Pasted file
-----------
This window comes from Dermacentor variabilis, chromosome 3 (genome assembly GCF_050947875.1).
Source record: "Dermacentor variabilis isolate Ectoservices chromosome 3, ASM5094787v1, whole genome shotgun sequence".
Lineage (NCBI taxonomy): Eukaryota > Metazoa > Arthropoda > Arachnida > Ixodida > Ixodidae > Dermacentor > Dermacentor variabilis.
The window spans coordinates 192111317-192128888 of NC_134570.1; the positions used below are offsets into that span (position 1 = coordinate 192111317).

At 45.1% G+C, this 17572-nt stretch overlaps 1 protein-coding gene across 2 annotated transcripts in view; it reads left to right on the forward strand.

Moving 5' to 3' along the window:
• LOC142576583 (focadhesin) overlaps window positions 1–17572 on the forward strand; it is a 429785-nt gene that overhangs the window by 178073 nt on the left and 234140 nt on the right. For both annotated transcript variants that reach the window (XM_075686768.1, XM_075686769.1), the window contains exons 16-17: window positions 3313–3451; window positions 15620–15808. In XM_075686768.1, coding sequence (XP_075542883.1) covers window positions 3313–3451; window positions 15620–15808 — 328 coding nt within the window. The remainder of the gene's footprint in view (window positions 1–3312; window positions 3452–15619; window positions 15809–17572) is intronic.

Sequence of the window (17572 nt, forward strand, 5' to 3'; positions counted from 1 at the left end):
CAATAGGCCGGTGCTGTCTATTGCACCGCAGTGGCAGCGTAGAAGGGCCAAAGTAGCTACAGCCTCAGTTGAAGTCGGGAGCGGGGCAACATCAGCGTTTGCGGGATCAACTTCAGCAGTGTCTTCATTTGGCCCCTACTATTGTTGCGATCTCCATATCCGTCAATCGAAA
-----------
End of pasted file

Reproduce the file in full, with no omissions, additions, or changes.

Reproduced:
This window comes from Dermacentor variabilis, chromosome 3 (genome assembly GCF_050947875.1).
Source record: "Dermacentor variabilis isolate Ectoservices chromosome 3, ASM5094787v1, whole genome shotgun sequence".
Lineage (NCBI taxonomy): Eukaryota > Metazoa > Arthropoda > Arachnida > Ixodida > Ixodidae > Dermacentor > Dermacentor variabilis.
The window spans coordinates 192111317-192128888 of NC_134570.1; the positions used below are offsets into that span (position 1 = coordinate 192111317).

At 45.1% G+C, this 17572-nt stretch overlaps 1 protein-coding gene across 2 annotated transcripts in view; it reads left to right on the forward strand.

Moving 5' to 3' along the window:
• LOC142576583 (focadhesin) overlaps window positions 1–17572 on the forward strand; it is a 429785-nt gene that overhangs the window by 178073 nt on the left and 234140 nt on the right. For both annotated transcript variants that reach the window (XM_075686768.1, XM_075686769.1), the window contains exons 16-17: window positions 3313–3451; window positions 15620–15808. In XM_075686768.1, coding sequence (XP_075542883.1) covers window positions 3313–3451; window positions 15620–15808 — 328 coding nt within the window. The remainder of the gene's footprint in view (window positions 1–3312; window positions 3452–15619; window positions 15809–17572) is intronic.

Sequence of the window (17572 nt, forward strand, 5' to 3'; positions counted from 1 at the left end):
CAATAGGCCGGTGCTGTCTATTGCACCGCAGTGGCAGCGTAGAAGGGCCAAAGTAGCTACAGCCTCAGTTGAAGTCGGGAGCGGGGCAACATCAGCGTTTGCGGGATCAACTTCAGCAGTGTCTTCATTTGGCCCCTACTATTGTTGCGATCTCCATATCCGTCAATCGAAA